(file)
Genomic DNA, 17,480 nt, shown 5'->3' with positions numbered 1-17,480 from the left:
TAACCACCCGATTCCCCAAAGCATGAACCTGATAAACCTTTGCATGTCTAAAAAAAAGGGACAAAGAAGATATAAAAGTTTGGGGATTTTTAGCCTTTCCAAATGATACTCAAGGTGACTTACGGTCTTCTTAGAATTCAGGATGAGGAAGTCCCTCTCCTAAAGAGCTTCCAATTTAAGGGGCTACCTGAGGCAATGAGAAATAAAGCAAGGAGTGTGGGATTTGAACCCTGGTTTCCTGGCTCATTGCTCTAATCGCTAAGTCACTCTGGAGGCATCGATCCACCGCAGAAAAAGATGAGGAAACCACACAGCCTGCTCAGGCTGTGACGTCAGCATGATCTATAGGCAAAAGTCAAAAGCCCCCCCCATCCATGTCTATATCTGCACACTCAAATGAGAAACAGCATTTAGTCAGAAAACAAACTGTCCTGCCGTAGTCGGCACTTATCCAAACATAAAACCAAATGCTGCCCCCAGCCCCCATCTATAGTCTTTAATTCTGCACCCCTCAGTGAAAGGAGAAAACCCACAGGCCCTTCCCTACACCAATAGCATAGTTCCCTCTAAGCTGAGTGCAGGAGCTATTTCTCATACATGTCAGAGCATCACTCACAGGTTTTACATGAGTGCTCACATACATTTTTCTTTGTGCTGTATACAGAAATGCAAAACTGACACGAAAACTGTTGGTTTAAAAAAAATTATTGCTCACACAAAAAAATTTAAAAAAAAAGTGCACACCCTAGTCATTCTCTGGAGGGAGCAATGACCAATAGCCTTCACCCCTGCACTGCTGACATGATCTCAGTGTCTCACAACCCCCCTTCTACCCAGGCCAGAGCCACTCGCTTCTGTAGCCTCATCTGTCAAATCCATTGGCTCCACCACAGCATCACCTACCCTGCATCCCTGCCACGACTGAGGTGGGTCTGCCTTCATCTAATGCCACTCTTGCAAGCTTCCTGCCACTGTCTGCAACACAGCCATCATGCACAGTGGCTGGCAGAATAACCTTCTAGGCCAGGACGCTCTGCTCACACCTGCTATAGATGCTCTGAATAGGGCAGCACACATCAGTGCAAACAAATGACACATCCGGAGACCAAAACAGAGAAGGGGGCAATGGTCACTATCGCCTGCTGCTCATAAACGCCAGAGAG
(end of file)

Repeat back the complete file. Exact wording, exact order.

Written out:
Genomic DNA, 17,480 nt, shown 5'->3' with positions numbered 1-17,480 from the left:
TAACCACCCGATTCCCCAAAGCATGAACCTGATAAACCTTTGCATGTCTAAAAAAAAGGGACAAAGAAGATATAAAAGTTTGGGGATTTTTAGCCTTTCCAAATGATACTCAAGGTGACTTACGGTCTTCTTAGAATTCAGGATGAGGAAGTCCCTCTCCTAAAGAGCTTCCAATTTAAGGGGCTACCTGAGGCAATGAGAAATAAAGCAAGGAGTGTGGGATTTGAACCCTGGTTTCCTGGCTCATTGCTCTAATCGCTAAGTCACTCTGGAGGCATCGATCCACCGCAGAAAAAGATGAGGAAACCACACAGCCTGCTCAGGCTGTGACGTCAGCATGATCTATAGGCAAAAGTCAAAAGCCCCCCCCATCCATGTCTATATCTGCACACTCAAATGAGAAACAGCATTTAGTCAGAAAACAAACTGTCCTGCCGTAGTCGGCACTTATCCAAACATAAAACCAAATGCTGCCCCCAGCCCCCATCTATAGTCTTTAATTCTGCACCCCTCAGTGAAAGGAGAAAACCCACAGGCCCTTCCCTACACCAATAGCATAGTTCCCTCTAAGCTGAGTGCAGGAGCTATTTCTCATACATGTCAGAGCATCACTCACAGGTTTTACATGAGTGCTCACATACATTTTTCTTTGTGCTGTATACAGAAATGCAAAACTGACACGAAAACTGTTGGTTTAAAAAAAATTATTGCTCACACAAAAAAATTTAAAAAAAAAGTGCACACCCTAGTCATTCTCTGGAGGGAGCAATGACCAATAGCCTTCACCCCTGCACTGCTGACATGATCTCAGTGTCTCACAACCCCCCTTCTACCCAGGCCAGAGCCACTCGCTTCTGTAGCCTCATCTGTCAAATCCATTGGCTCCACCACAGCATCACCTACCCTGCATCCCTGCCACGACTGAGGTGGGTCTGCCTTCATCTAATGCCACTCTTGCAAGCTTCCTGCCACTGTCTGCAACACAGCCATCATGCACAGTGGCTGGCAGAATAACCTTCTAGGCCAGGACGCTCTGCTCACACCTGCTATAGATGCTCTGAATAGGGCAGCACACATCAGTGCAAACAAATGACACATCCGGAGACCAAAACAGAGAAGGGGGCAATGGTCACTATCGCCTGCTGCTCATAAACGCCAGAGAG